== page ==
An energy self-sufficiency project is set to be tested on the Orkney Islands, UK: Hydrogen from wind power will be used for fuel cell range extenders integrated into electric vans to offer clean transportation. In April 2016, twelve partner companies from six EU countries were awarded the contract for this project
The idea to use fuel cells as range extenders for electric cars is gaining in popularity. Now, Magna International presented its own approach during the 37th International Motor Symposium in Vienna, Austria, at the end of April. As a base component, the Austrian automotive supplier uses a medium-size van, which can go 90 kilometers (56 miles) on electricity alone. But when the battery charge drops below a certain threshold, the fuel cell is turned on to regenerate the power storage
MunichExpo, Germany, has taken a small step back by retracting the name change made in summer 2016 for this year’s event, postponing the issue to 2017. A spokesperson for the Bavarian organizer explained to H2-international that the move was necessary for “legal reasons.” This means that 2016 will still see an eCarTec trade show and an eCarTec Award.
In May 2016, the Fuel Cells and Hydrogen Joint Undertaking (FCH2 JU) got a new executive director. In the middle of that month, Bart Biebuyck took over the task from Bert de Colvenaer, who left in December 2015 – after which Philippe Vannson, the head of the Advanced Energy Systems unit of the European Commission, filled in the role temporarily. Biebuyck used to be Technical Senior Manager at the Fuel Cell Department of Toyota Motor Europe
The EU has decided to continue subsidizing fuel cell heating systems. The Fuel Cells and Hydrogen Joint Undertaking (FCH JU) announced that on June 1, 2016, the European Union launched the PACE project (Pathway to a Competitive European FC mCHP market) with incentives worth EUR 34 million. Its aim is to have more than 2,650 micro-CHP systems installed at non-field test customers by February 2021 to support market ramp-up. At the same time, a monitoring project should provide the feedback needed to enhance any further developments.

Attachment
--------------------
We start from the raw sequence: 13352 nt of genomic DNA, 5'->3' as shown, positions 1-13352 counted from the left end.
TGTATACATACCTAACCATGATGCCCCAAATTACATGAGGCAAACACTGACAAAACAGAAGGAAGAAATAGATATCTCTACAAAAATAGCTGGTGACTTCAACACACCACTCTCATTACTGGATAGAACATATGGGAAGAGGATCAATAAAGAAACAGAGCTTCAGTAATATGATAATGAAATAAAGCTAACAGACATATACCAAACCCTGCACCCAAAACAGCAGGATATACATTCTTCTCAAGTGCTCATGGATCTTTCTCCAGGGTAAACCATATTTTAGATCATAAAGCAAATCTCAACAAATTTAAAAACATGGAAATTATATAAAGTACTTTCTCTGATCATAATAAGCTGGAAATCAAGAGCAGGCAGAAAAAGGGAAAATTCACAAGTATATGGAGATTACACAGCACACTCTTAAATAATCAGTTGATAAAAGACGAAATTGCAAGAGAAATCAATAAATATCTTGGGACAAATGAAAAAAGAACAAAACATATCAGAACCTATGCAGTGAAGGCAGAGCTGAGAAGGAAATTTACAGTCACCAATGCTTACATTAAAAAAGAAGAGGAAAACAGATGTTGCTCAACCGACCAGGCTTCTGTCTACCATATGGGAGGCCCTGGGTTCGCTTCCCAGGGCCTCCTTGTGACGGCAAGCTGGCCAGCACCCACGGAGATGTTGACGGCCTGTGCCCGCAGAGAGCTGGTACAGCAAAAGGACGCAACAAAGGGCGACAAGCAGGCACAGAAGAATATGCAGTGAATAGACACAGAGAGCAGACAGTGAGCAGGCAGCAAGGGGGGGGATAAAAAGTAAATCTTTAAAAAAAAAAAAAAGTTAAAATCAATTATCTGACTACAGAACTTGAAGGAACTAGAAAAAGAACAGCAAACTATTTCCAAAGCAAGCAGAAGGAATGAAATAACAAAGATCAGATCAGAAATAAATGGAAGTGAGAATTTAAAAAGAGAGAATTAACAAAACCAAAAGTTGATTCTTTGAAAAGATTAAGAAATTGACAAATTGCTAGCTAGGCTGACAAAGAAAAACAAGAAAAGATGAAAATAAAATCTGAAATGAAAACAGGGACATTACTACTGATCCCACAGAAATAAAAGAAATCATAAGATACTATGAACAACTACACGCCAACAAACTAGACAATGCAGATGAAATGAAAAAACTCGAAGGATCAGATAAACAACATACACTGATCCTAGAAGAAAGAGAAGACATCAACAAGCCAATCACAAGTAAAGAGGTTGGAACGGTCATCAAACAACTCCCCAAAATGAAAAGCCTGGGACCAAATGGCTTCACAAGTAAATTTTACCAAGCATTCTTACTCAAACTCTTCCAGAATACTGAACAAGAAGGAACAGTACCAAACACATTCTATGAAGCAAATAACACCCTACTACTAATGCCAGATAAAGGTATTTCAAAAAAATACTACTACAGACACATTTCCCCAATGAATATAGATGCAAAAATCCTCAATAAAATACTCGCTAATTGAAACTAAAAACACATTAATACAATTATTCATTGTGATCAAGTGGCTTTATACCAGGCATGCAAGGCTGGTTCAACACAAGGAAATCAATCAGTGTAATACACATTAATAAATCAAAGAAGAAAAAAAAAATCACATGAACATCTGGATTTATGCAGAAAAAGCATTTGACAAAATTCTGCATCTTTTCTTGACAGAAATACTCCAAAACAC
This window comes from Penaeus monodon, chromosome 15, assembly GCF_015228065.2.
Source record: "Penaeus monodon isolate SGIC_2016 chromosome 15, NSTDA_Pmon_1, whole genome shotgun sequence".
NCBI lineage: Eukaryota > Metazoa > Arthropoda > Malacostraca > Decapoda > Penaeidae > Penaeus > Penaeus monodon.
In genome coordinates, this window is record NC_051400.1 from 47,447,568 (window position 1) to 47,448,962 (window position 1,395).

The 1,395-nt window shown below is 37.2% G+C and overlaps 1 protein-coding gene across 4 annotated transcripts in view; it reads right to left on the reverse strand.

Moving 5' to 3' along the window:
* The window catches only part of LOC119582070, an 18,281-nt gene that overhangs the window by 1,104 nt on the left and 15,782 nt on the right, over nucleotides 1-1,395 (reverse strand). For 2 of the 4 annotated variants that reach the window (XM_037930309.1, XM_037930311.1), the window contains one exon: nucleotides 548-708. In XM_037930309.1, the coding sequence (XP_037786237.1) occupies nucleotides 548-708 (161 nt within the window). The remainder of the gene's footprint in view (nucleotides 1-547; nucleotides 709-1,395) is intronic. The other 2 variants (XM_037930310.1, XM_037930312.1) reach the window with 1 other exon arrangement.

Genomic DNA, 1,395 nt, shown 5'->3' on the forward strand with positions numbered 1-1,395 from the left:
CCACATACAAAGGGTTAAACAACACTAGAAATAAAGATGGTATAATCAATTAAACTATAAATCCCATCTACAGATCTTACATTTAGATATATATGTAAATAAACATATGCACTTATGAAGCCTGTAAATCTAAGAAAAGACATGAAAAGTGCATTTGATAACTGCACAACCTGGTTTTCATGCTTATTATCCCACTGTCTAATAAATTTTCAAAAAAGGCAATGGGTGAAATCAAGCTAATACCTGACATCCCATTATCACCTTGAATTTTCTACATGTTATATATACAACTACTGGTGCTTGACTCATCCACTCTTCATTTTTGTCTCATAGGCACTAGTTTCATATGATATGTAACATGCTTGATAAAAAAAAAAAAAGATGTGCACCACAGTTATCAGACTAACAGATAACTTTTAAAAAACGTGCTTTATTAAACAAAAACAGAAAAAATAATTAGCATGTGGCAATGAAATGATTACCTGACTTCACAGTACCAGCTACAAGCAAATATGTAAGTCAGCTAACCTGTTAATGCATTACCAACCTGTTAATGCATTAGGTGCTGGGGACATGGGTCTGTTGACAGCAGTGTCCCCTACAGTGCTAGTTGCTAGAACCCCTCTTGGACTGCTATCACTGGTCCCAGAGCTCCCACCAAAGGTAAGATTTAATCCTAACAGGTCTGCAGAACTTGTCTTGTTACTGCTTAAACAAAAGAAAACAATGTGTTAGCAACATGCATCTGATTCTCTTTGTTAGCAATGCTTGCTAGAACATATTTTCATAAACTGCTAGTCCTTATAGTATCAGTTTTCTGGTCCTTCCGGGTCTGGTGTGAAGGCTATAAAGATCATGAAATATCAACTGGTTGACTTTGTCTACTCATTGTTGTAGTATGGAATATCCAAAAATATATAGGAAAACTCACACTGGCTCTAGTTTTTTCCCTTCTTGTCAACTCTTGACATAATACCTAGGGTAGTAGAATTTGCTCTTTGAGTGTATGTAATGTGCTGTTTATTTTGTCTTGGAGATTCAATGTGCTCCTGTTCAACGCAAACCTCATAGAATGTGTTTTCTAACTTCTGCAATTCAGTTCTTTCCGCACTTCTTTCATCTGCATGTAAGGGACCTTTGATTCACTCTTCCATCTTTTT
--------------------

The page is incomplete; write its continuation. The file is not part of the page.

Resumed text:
Tobias Renz was able to celebrate a bit of a record this year: With overall 160 exhibitors from 25 countries, there have never been so many booths on the joint space of Hydrogen + Fuel Cells + Batteries organized by him. One of the reasons for this success may have been the many participants from the US, which alone had sent 21 industry representatives to the German trade show. America was this year’s partner country of the world’s biggest industrial exhibition.
In the 1960s and 1970s, France’s industry and research departments used to be very proactive in fuel cell development. Then, 1974 came to pass and with it the slogan of “all-electric, all-nuclear” (tout-éléctrique, tout-nucléaire). The number of fuel cell projects fell drastically and remained at its low level until about the end of the 1990s. In the meantime, a great many subsidies have gone into nuclear industry developments: Billions were and are being spent through CEA (Commissariat à l’Énergie Atomique) in this field.
The hope for future power plants has a name: BlueStep. A prototype at the Technical University of Berlin burns hydrogen and oxygen with the help of wet air – or, in other words, with the help of wet steam. The project’s predecessor, Greenest, which was launched with the same intention of advancing the development of low-emission plants, also injected steam into the combustor of a gas turbine. This so-called “wet combustion”
Despite announcements to the contrary, the H2 project in Glattfelden in the Swiss canton of Zurich (see HZwei issue from July 2015) will deliver on its promises. At the beginning of March 2016, rumors had it that Axpo and Coop would stop their joint project. The project’s coordinator, Hansjörg Vock from H2 Energy, told H2-international that “the rumors weren’t true,” as “only Axpo had exited the project,” but had done so by mutual agreement.
Like in the last years, nanoFlowcell garnered a lot of attention at this year’s International Motor Show in Geneva, Switzerland. Like in the last years, there are big announcements, but little to back them up. The 2016 headlines: The QUANTiNO had successfully completed a 14-hour test drive indoors, the car’s range would soon increase to 1,000 kilometers, and a “Quant City” should be created in Switzerland. Given that there is little evidence to support these claims, it seems to confirm people’s suspicions that the announcements are primarily part of a marketing campaign and that none of the projects will be realized in the near future.